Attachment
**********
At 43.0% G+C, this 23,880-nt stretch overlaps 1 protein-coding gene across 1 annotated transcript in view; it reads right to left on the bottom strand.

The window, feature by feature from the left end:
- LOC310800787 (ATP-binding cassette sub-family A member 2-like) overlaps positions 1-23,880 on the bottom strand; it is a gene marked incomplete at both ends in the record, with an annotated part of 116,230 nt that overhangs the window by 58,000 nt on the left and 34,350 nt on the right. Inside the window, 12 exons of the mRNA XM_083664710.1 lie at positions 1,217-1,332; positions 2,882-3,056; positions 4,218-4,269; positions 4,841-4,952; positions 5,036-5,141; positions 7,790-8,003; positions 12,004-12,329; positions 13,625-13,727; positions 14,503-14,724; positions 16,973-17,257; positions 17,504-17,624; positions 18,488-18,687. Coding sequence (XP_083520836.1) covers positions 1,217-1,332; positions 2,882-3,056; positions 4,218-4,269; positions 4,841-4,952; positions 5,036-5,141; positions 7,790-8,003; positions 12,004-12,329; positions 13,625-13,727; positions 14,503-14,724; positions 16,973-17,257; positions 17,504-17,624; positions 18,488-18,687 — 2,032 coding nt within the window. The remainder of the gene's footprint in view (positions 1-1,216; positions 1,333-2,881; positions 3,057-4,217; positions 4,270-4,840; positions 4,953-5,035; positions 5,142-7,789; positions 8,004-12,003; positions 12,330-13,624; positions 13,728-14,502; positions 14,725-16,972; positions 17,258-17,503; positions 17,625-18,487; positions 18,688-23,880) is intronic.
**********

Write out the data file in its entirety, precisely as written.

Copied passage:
At 43.0% G+C, this 23,880-nt stretch overlaps 1 protein-coding gene across 1 annotated transcript in view; it reads right to left on the bottom strand.

The window, feature by feature from the left end:
- LOC310800787 (ATP-binding cassette sub-family A member 2-like) overlaps positions 1-23,880 on the bottom strand; it is a gene marked incomplete at both ends in the record, with an annotated part of 116,230 nt that overhangs the window by 58,000 nt on the left and 34,350 nt on the right. Inside the window, 12 exons of the mRNA XM_083664710.1 lie at positions 1,217-1,332; positions 2,882-3,056; positions 4,218-4,269; positions 4,841-4,952; positions 5,036-5,141; positions 7,790-8,003; positions 12,004-12,329; positions 13,625-13,727; positions 14,503-14,724; positions 16,973-17,257; positions 17,504-17,624; positions 18,488-18,687. Coding sequence (XP_083520836.1) covers positions 1,217-1,332; positions 2,882-3,056; positions 4,218-4,269; positions 4,841-4,952; positions 5,036-5,141; positions 7,790-8,003; positions 12,004-12,329; positions 13,625-13,727; positions 14,503-14,724; positions 16,973-17,257; positions 17,504-17,624; positions 18,488-18,687 — 2,032 coding nt within the window. The remainder of the gene's footprint in view (positions 1-1,216; positions 1,333-2,881; positions 3,057-4,217; positions 4,270-4,840; positions 4,953-5,035; positions 5,142-7,789; positions 8,004-12,003; positions 12,330-13,624; positions 13,728-14,502; positions 14,725-16,972; positions 17,258-17,503; positions 17,625-18,487; positions 18,688-23,880) is intronic.